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Re: Heat and PVA



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theresa wrote:

>I have never felt I achieved a good bond using a tacking iron to fix
a
>spot that didn't glue down properly. If others on the list have had
>success with this I would be interested in suggestions.

I always have success using heat with PVA. I used to use Elvace 1874,
which is very heat friendly, and now use Jade. In a recent post to
this list I indicated that I use PVA as a heat laminating adhesive to
back delicate cloth with paper to make it suitable for use as a
covering material.

Perhaps you are trying to use heat to reactivate a "conservation
mixture" of PVA with methyl cellulose or flour paste (or some other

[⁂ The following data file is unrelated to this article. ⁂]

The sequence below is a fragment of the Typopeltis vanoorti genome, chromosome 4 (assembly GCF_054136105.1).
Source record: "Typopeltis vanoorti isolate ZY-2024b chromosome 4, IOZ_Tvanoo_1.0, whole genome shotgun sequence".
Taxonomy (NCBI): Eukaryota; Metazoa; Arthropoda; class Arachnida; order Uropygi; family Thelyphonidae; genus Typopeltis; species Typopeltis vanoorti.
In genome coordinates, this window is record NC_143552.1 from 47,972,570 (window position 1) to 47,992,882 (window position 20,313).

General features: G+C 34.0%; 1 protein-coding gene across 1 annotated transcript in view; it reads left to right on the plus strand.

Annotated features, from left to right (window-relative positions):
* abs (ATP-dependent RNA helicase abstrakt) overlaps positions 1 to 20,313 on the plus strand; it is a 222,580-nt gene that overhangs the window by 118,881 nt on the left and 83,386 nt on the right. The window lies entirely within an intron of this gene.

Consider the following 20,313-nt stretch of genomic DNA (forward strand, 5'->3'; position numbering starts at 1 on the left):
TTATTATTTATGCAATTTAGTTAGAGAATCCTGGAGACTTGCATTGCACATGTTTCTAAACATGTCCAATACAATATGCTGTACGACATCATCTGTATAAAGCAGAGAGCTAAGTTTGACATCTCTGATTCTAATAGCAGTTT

starch). If you mix the PVA like that it loses its heat sealing
capability.  A few drops of water will make PVA flow better. If you
are using a roller, keep a spray bottle of water handy and
occasionally spray the surface of your rioller pan (I use a plate) so
it doesn't get too thick by evaporation or skin over. The spray
bottles that household cleaners come in work very well.

I believe that "Jade" has been reformulated, becuase it heat seals
much better than it used to, and also stays tacky for much longer.
That has changed the way I work with it. Now I apply it with a roller,
wait until it "sets up" (just turns transparent and loses its white
appearance) and then apply it to the work and put the work in a press
for a few seconds. This procedure results in less warping with no
adhesive squeezeout. It is a very high tack method, however, and has
no slip. That means that it does not reposition once laid down.

If I need to reposition or move the material around while gluing, I
either use the PVA wet or I let it dry completely and then iron it on.

--
 Richard
 http://minsky.com
 http://www.centerforbookarts.org

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